Comparing Breezy to a traditional parallel debugger of high-performance applications such as gdb or dbx-like debuggers helps illustrate its purpose. Breezy operates one layer below a debugger. A debugger does not provide a programmable interface. Since Breezy makes the parallel program accessible to the client through an API, it is much more flexible than a debugger. In fact, the first use of Breezy was in a simple parallel debugger. The implementation was trivial, basically a GUI built on top of the Breezy API.
It also differs from a debugger in that it provides different functionality. It is specifically geared toward parallel data. Thus, only data of this type is known and can be access using Breezy, whereas a debugger keeps track of all data. Breezy streamlines extraction of parallel data and allows interesting interactions with that data.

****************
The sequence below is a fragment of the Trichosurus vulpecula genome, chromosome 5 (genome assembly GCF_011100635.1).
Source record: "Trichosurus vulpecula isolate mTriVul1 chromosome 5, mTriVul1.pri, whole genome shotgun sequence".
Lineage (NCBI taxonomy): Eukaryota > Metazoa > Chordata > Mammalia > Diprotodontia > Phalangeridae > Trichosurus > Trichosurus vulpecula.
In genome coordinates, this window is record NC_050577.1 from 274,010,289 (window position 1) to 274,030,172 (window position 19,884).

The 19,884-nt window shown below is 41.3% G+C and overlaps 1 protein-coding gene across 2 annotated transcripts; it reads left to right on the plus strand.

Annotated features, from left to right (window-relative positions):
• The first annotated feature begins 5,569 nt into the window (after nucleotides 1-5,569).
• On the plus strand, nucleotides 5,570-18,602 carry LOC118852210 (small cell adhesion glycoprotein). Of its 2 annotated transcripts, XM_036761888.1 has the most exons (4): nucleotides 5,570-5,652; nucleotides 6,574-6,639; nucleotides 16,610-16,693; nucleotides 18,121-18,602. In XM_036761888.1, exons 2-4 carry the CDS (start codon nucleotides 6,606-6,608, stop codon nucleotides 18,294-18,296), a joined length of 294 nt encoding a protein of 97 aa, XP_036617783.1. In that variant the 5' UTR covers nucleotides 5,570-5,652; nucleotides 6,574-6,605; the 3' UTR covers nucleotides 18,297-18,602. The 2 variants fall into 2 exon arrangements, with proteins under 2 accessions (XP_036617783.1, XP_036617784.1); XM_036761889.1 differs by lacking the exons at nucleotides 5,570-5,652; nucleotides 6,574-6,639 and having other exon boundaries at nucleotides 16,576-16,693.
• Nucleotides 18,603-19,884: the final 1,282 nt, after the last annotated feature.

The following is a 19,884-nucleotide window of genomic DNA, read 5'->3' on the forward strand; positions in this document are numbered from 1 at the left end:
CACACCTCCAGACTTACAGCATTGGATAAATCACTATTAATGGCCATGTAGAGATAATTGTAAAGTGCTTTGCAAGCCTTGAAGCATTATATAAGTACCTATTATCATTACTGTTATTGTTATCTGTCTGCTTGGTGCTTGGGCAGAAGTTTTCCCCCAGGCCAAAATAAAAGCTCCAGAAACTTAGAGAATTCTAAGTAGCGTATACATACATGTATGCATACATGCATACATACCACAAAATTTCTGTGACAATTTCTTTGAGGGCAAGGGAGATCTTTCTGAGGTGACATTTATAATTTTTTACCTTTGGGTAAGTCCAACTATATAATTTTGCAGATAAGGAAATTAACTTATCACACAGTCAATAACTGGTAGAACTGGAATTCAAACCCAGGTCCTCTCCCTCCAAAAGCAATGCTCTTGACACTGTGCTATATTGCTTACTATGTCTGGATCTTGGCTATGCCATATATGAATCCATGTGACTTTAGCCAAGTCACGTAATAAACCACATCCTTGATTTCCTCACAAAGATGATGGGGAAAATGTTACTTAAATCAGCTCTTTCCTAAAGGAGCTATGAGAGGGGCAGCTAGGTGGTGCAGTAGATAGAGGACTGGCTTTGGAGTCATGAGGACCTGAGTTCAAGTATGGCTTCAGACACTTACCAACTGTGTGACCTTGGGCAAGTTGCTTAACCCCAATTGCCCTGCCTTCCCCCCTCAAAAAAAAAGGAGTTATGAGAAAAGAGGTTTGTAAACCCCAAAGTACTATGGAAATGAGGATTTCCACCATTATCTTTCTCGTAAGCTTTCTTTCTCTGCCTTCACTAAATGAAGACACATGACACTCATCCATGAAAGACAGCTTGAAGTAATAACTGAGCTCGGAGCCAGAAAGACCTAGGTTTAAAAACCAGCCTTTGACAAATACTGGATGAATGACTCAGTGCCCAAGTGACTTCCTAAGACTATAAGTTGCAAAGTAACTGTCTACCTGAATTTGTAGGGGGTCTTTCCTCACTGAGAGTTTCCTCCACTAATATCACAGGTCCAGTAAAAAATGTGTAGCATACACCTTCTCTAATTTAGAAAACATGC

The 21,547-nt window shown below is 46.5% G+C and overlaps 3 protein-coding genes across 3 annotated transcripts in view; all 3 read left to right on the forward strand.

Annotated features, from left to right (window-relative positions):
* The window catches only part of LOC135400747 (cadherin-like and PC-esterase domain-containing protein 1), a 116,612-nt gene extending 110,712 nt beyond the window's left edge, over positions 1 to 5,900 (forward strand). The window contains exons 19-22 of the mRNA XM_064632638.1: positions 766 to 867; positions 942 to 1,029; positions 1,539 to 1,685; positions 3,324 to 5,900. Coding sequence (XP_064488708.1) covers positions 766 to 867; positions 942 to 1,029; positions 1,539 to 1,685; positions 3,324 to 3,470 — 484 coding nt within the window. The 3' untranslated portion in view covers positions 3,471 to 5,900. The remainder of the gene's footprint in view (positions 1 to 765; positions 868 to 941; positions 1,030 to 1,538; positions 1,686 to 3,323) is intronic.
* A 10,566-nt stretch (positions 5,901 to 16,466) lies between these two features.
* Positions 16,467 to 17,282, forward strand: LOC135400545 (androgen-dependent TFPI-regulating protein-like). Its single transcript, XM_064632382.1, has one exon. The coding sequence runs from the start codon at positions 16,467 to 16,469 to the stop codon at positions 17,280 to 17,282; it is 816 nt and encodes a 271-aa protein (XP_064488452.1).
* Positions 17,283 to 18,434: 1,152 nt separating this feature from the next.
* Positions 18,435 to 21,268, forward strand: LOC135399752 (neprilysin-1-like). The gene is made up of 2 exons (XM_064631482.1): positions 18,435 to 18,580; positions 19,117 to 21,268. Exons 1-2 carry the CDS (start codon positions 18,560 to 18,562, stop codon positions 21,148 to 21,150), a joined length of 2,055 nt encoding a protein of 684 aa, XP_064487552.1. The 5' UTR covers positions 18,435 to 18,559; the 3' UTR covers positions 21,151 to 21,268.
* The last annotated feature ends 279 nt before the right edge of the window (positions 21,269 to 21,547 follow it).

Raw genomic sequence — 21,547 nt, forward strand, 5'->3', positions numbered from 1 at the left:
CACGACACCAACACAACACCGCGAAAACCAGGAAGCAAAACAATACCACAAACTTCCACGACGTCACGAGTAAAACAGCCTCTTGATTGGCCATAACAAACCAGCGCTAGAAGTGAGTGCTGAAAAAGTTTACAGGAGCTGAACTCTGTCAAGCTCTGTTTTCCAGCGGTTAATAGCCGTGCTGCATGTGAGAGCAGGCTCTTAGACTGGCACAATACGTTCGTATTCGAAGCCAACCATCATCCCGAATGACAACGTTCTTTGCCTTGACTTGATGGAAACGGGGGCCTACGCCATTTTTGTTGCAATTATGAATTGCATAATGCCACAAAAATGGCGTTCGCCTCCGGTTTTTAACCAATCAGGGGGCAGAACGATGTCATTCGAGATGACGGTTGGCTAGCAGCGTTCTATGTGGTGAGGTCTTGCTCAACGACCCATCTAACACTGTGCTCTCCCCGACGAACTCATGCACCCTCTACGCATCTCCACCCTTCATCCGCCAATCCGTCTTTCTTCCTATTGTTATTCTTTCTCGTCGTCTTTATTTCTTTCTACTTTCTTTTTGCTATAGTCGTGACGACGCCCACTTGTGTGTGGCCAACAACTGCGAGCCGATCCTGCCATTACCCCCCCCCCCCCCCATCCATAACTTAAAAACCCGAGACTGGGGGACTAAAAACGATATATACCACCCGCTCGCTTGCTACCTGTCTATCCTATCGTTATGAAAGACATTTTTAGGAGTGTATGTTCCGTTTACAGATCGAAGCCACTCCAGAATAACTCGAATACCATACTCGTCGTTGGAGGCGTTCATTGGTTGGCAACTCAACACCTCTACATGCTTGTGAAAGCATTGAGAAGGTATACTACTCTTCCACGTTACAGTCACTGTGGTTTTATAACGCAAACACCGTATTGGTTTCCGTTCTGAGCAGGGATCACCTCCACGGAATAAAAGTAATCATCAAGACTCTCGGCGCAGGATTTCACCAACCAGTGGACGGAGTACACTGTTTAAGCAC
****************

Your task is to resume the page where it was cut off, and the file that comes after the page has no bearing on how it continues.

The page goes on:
Breezy also differs from most parallel debuggers in philosophy. Debuggers typically deal with symbol tables and pointers to all the data on each node or thread of execution. Thus, for each thread, a debugger window appears to address the variables in that thread. Breezy accesses data using the language. The philosophy of Breezy is to use the language constructs that exist already to get to parallel data. A single thread using these language-level constructs can access data from all other threads, just as any thread in the program itself would access data from other threads. This is how a single point of control is maintained, while allowing access to data on all nodes.